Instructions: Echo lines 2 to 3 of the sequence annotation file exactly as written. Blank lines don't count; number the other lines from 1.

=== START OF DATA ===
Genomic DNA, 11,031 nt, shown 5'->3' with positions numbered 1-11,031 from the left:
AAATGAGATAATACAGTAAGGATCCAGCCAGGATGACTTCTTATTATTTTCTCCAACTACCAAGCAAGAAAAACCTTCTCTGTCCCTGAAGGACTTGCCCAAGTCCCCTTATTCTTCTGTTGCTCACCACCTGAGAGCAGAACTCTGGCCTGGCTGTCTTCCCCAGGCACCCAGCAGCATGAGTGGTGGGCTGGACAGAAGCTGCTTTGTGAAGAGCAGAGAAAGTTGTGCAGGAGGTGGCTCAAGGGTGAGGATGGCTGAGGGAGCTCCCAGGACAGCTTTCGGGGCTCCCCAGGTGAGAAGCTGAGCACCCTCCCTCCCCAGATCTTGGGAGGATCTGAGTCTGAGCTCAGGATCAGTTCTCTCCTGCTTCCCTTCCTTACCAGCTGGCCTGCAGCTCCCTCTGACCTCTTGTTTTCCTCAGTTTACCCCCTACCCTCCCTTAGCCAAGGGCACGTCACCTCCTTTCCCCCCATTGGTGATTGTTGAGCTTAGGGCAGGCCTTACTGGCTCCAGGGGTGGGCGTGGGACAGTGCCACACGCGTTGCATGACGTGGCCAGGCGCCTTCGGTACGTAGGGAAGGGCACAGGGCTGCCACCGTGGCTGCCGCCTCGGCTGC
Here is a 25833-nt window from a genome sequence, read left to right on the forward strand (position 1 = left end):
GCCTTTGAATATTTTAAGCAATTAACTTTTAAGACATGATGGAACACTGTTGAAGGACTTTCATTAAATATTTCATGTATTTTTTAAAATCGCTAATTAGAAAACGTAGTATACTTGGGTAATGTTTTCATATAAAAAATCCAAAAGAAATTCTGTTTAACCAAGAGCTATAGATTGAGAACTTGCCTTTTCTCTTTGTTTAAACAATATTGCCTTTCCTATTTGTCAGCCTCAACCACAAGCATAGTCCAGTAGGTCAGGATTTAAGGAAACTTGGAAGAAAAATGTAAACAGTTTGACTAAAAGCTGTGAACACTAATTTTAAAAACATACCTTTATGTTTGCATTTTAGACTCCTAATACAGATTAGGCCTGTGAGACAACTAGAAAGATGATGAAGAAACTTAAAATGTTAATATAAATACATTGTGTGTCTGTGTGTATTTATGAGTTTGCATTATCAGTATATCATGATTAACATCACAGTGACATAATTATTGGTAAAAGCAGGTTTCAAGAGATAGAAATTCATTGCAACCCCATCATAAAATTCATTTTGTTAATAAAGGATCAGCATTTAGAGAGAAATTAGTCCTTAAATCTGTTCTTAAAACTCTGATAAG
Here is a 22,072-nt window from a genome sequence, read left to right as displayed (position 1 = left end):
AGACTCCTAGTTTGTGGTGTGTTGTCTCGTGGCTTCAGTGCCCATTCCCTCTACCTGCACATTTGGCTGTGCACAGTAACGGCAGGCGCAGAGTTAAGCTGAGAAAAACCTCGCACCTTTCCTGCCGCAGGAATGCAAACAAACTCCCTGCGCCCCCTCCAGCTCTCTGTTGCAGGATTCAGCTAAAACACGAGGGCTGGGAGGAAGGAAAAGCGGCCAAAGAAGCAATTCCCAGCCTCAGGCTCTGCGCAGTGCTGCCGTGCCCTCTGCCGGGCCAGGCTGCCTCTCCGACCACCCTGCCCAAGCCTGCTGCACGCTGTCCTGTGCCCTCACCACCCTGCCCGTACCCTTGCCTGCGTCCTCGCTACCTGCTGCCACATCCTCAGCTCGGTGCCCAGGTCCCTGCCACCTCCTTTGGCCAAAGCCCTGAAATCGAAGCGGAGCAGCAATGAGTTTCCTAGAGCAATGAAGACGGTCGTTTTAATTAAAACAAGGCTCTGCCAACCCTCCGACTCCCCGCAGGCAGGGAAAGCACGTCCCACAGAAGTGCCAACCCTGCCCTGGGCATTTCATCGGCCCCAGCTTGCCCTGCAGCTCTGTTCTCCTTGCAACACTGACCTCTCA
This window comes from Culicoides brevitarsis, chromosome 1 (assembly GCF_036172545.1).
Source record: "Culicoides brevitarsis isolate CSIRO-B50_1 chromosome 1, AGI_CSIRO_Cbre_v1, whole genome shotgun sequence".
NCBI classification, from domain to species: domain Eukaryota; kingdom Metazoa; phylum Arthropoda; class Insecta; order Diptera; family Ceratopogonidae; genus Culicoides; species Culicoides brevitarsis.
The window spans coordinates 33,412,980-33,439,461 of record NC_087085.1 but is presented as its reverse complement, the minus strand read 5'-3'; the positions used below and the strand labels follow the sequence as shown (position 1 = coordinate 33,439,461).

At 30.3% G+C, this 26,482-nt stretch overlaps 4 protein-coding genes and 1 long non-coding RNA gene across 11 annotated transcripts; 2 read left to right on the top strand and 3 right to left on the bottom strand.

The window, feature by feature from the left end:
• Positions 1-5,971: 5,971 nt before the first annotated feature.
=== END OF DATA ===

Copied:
AAATGAGATAATACAGTAAGGATCCAGCCAGGATGACTTCTTATTATTTTCTCCAACTACCAAGCAAGAAAAACCTTCTCTGTCCCTGAAGGACTTGCCCAAGTCCCCTTATTCTTCTGTTGCTCACCACCTGAGAGCAGAACTCTGGCCTGGCTGTCTTCCCCAGGCACCCAGCAGCATGAGTGGTGGGCTGGACAGAAGCTGCTTTGTGAAGAGCAGAGAAAGTTGTGCAGGAGGTGGCTCAAGGGTGAGGATGGCTGAGGGAGCTCCCAGGACAGCTTTCGGGGCTCCCCAGGTGAGAAGCTGAGCACCCTCCCTCCCCAGATCTTGGGAGGATCTGAGTCTGAGCTCAGGATCAGTTCTCTCCTGCTTCCCTTCCTTACCAGCTGGCCTGCAGCTCCCTCTGACCTCTTGTTTTCCTCAGTTTACCCCCTACCCTCCCTTAGCCAAGGGCACGTCACCTCCTTTCCCCCCATTGGTGATTGTTGAGCTTAGGGCAGGCCTTACTGGCTCCAGGGGTGGGCGTGGGACAGTGCCACACGCGTTGCATGACGTGGCCAGGCGCCTTCGGTACGTAGGGAAGGGCACAGGGCTGCCACCGTGGCTGCCGCCTCGGCTGC
Here is a 25833-nt window from a genome sequence, read left to right on the forward strand (position 1 = left end):